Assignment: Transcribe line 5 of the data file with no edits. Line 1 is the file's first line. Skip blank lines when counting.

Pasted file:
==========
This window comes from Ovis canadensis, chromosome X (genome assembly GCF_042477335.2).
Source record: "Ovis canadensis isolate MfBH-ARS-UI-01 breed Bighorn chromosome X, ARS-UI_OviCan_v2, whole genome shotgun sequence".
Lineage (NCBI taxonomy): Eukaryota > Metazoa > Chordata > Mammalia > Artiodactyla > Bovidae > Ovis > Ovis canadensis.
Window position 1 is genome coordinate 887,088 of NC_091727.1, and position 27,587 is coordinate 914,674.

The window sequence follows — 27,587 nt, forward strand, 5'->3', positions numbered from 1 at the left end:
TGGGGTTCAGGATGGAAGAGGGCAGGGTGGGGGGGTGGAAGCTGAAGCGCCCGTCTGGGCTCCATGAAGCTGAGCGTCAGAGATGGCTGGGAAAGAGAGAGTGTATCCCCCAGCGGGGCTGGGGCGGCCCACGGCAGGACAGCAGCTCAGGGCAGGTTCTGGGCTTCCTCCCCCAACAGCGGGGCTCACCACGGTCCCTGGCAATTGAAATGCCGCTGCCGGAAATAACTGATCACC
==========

The window sequence follows — 27,587 nt, forward strand, 5'->3', positions numbered from 1 at the left end: